$5M ad buy to push rights restorationvia Florida Politics — With vote-by-mail underway and early in-person voting just a week away, the Second Chances campaign announced a $5 million broadcast ad buy Monday. The pro-Amendment 4 group’s television and radio spots will include personal stories from reformed felons who are still denied spent, and from experts in favor of restoring civil rights for those who have done their time. Of the nearly $5 million, over $500,000 will go to a Spanish language TV buy, and $700,000 will go to what the media release calls “radio stations serving minority communities.” The spots will be live in every media market in the state, and the hope is that they help continue the momentum established in recent polling that shows Amendment 4 on track to pass with 71 percent support.

To watch the video, click on the image below:

Amendment 4 group collects another $2.6 million” via the News Service of Florida — Bringing the total raised for the initiative to nearly $17.63 million … The contributions went to the political committee Floridians for a Fair Democracy, which is trying to pass Amendment 4 on the November ballot. The proposed constitutional amendment would automatically restore voting rights for felons who have served their sentences, completed parole or probation and paid restitution. Floridians for a Fair Democracy had about $5.275 million in cash on hand as of Oct. 5, according to the finance report posted on the state Division of Elections website. Contributions during the weeklong period included $1 million from Fort Worth, Texas, psychologist Laurie Michaels and $800,000 from the League of Conservation Voters.

Southern Poverty Law Center sinking $1.3M into Florida get-out-the-vote — “This is one of the most important elections in our lifetime, and the SPLC wants to ensure that Floridians are engaged on the issues that will impact our state’s future for generations to come,” said Scott McCoy, senior policy counsel for the SPLC. “Whether it’s providing a second chance to people with past felony convictions or helping Floridians understand a proposed radical limitation on how the state legislature can amend the state’s tax code, the SPLC believes that voters should feel informed and empowered when they cast their ballot.” Through a nonpartisan public education campaign, the SPLC will use direct mail, radio, television and digital advertising to inform and motivate voters. The campaign is in addition to SPLC’s work in coalition with Floridians for a Fair Democracy on Amendment 4 and the League of Women Voters on Amendment 5.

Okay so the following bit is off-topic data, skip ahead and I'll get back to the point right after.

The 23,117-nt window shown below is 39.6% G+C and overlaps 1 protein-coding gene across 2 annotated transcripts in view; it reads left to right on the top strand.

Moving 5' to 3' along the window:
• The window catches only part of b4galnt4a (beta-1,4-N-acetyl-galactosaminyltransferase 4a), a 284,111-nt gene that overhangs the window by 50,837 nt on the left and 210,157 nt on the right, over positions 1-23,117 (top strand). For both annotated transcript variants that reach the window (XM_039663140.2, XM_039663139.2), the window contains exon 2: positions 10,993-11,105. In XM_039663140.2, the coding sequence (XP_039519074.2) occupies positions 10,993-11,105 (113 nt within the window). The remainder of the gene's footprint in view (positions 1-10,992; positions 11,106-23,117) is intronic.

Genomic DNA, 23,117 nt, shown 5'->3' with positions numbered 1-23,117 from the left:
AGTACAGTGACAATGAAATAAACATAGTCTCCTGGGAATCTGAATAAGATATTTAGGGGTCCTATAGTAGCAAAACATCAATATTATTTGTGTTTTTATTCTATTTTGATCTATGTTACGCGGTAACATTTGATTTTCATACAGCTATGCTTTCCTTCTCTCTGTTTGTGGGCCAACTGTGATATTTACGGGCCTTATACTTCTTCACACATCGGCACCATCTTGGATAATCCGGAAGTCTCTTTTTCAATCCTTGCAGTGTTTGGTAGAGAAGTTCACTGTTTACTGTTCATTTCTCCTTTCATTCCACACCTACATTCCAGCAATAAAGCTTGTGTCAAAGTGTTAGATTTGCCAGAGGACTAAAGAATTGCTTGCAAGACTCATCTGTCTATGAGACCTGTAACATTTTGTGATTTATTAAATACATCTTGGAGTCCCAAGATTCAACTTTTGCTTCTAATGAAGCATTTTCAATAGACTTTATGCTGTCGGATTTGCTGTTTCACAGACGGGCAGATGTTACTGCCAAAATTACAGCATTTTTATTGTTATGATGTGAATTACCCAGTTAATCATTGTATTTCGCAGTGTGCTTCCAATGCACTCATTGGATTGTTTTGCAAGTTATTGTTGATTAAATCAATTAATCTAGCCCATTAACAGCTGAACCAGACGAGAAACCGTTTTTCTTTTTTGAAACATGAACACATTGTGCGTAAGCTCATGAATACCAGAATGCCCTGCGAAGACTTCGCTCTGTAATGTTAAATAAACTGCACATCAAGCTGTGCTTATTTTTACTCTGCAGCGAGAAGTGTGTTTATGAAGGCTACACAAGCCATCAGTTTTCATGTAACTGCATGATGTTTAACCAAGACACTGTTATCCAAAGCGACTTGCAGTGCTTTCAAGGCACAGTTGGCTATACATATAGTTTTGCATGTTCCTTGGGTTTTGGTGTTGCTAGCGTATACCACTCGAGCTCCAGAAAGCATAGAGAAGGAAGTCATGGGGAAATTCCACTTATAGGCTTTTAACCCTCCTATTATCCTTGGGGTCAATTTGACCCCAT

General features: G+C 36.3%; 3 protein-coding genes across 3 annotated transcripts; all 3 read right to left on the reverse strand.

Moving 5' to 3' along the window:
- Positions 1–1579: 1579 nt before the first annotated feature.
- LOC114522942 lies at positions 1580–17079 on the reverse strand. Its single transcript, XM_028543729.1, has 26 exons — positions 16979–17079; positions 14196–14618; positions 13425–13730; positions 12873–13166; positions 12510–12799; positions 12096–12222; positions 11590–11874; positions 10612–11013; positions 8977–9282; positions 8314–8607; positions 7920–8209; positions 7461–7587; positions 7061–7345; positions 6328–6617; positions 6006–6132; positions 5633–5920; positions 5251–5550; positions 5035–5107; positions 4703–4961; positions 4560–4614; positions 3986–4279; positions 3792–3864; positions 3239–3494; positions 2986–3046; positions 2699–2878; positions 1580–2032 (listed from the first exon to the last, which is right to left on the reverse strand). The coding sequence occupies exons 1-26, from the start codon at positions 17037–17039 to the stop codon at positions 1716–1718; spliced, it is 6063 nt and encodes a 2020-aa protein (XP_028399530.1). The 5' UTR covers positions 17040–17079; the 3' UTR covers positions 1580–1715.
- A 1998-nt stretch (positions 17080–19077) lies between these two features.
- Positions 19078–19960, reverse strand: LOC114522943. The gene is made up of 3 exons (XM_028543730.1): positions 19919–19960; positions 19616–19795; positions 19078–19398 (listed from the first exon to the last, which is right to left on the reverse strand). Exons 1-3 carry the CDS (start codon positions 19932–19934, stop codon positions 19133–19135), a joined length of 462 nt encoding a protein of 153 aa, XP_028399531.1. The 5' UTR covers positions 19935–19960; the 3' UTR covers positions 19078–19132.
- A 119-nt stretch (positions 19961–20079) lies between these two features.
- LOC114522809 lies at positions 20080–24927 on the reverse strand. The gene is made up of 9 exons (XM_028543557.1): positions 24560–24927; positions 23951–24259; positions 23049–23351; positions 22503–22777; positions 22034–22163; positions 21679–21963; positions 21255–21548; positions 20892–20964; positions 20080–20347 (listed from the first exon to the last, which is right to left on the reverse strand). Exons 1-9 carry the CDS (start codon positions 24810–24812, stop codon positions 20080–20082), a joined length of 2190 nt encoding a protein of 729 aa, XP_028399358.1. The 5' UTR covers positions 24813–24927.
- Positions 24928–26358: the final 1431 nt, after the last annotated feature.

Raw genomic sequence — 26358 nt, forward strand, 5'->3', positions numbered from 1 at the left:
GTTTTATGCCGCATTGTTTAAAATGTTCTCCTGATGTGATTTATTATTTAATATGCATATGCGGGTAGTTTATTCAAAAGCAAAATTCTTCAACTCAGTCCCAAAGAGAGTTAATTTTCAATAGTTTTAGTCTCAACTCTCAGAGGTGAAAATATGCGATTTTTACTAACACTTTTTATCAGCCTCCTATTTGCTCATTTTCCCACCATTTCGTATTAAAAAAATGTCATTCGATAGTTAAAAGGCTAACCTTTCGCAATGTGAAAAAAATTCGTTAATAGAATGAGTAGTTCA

Kelsey Grammer pushes for passage of Amendment 6 in new advia Ryan Nicol of Florida Politics — Emmy Award-winning actor Kelsey Grammer is starring in a new spot advocating for passage of Amendment 6, which supporters say would grant increased rights to victims of crime. Grammer himself has felt the effects of violent crime on numerous occasions throughout his life. He uses the 30-second ad, which was launched by Marsy’s Law for Florida, to talk about those tragedies. “My dad was gunned down at his home at the age of 38,” Grammer begins. “Six years later, my sister Karen was brutally raped and murdered. She was 18. When my father’s killer was released, I found out through the National Enquirer. It seemed like a cruel joke.”

To watch the video, click on the image below:

— DOWN BALLOT —

Happening today— Democratic Congresswoman Stephanie Murphy and her Republican challenger, state Rep. Mike Miller, will debate at the Tiger Bay Club of Central Florida, noon, Varsity Club at Camping World Stadium, 1 Citrus Bowl Place, Orlando. Murphy and Miller are competing for Florida’s 7th Congressional District.

Charlie Crist releases new TV ad — The latest spot, “This is Charlie,” will run in the Tampa-St. Petersburg market. The 30-second ad highlights the St. Petersburg Democrat’s commitment to serving Pinellas County, fighting for the people. “It is truly an honor to serve my neighbors in Pinellas County, representing the community that raised me and working every day on behalf of the people,” said Crist, who is seeking another term in Florida’s 13th Congressional District. “I will never stop fighting for my constituents — my bosses — always putting Florida first.”

To view “This is Charlie,” click on the image below:

DCCC cancels ad buy in CD 16, all but writing off David Shapiro” via Jacob Ogles of Florida Politics — The Democratic Congressional Campaign Committee just canceled extensive TV ad buys in the Sarasota market, seemingly abandoning Shapiro’s effort to unseat Republican incumbent U.S. Rep. Vern Buchanan. “The DCCC decision to pull the plug on financial aid for David Shapiro confirms what independent polls have shown over the past two weeks—Vern Buchanan is going to win re-election,” said Max Goodman, Buchanan’s campaign manager. The news comes the same day Shapiro told the Herald-Tribune that he’s enjoyed a successful fundraising quarter raking in $873,883 while chipping in $150,000 of his own coin. That means he added more than $1 million to his account in a time Buchanan says he raised $500,000.